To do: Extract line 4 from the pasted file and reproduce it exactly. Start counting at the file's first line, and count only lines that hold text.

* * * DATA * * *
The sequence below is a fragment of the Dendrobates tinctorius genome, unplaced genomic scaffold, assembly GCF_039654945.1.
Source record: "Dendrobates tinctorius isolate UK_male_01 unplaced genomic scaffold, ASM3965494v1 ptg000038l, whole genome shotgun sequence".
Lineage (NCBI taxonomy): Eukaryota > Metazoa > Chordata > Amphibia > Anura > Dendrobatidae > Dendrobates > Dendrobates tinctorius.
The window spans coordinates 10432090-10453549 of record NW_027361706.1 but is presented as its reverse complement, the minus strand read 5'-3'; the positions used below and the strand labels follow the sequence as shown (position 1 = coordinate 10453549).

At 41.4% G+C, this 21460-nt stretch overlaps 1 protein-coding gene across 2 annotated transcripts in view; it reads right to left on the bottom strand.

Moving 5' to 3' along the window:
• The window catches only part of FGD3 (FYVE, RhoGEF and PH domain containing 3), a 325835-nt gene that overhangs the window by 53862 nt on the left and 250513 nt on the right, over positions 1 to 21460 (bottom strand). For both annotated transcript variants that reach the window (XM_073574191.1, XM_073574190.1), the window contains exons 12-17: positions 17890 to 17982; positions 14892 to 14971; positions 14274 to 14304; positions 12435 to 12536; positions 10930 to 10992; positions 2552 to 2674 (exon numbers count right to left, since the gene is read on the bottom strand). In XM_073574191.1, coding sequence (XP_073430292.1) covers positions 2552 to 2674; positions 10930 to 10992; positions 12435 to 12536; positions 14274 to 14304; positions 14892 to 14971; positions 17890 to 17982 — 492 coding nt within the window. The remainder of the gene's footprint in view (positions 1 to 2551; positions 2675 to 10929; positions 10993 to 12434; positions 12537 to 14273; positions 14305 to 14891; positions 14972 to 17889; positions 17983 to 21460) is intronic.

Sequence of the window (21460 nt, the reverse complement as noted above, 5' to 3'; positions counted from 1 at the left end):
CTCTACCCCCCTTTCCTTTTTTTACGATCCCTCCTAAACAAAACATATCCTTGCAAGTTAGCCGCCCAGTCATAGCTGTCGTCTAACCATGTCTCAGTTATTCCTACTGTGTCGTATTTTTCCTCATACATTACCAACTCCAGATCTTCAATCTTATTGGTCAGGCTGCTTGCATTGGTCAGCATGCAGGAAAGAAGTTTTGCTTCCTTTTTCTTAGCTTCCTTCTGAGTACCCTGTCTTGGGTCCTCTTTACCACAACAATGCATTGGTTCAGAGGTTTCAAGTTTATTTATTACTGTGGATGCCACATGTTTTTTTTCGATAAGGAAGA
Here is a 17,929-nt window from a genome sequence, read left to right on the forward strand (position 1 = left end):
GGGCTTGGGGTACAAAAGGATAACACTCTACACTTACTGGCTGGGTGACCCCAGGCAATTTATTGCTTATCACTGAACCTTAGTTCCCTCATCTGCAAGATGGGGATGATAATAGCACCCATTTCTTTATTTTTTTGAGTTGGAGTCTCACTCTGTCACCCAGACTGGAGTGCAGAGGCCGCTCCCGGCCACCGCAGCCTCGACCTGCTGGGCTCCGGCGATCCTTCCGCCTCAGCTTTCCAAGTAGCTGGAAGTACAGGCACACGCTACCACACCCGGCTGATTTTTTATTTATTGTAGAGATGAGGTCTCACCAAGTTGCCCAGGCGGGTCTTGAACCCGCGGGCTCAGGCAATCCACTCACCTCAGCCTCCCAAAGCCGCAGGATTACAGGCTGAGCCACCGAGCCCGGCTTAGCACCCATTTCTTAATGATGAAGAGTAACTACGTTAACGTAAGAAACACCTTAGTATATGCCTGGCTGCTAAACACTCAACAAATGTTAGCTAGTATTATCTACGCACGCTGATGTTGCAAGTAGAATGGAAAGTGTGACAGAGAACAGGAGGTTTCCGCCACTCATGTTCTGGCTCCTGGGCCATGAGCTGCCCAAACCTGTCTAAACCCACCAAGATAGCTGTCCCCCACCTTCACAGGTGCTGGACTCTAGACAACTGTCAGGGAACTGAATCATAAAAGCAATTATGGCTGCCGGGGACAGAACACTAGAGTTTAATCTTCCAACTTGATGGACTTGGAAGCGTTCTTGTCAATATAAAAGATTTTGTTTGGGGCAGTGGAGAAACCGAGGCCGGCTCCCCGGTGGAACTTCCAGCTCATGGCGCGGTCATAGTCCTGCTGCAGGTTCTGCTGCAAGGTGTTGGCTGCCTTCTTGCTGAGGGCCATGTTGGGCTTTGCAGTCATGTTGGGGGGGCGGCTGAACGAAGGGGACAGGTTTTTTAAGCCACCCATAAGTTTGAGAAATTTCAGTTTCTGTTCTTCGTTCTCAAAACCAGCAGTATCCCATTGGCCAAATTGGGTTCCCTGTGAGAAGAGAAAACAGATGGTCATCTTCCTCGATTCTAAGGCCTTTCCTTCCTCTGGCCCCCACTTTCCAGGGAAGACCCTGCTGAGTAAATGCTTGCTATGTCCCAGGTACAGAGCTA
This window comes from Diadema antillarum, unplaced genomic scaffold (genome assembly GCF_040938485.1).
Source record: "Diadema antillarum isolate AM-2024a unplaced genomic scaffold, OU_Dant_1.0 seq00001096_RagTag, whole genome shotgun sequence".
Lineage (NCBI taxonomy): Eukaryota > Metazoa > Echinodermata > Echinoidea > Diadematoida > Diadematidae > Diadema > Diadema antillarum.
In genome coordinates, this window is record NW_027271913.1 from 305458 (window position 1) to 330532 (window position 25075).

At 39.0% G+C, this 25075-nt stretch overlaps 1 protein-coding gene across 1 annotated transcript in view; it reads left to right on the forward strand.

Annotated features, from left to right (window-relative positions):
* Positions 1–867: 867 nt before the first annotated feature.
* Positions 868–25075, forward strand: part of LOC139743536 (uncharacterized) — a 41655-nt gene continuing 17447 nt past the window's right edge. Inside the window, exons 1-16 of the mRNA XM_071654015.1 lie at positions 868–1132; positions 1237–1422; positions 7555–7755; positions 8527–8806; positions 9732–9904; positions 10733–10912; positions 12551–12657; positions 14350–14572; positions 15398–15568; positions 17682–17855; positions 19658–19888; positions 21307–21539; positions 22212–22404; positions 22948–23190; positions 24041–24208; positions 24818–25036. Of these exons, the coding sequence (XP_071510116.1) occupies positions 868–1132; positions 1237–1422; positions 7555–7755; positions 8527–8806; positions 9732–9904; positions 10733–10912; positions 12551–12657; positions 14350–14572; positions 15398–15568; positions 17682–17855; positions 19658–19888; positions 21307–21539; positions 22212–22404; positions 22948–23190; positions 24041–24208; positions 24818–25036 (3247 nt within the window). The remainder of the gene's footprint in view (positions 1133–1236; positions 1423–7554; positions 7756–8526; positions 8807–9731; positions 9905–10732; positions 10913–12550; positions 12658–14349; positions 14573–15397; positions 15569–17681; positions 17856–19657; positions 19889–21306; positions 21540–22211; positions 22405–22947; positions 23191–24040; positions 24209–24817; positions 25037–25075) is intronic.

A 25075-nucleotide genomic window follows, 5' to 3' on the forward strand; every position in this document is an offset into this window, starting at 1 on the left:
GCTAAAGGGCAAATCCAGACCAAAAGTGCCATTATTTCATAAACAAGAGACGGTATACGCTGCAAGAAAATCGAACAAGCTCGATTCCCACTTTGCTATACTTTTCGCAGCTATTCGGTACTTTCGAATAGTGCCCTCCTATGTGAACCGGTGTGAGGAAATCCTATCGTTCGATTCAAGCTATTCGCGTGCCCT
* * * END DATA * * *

The window spans coordinates 10432090-10453549 of record NW_027361706.1 but is presented as its reverse complement, the minus strand read 5'-3'; the positions used below and the strand labels follow the sequence as shown (position 1 = coordinate 10453549).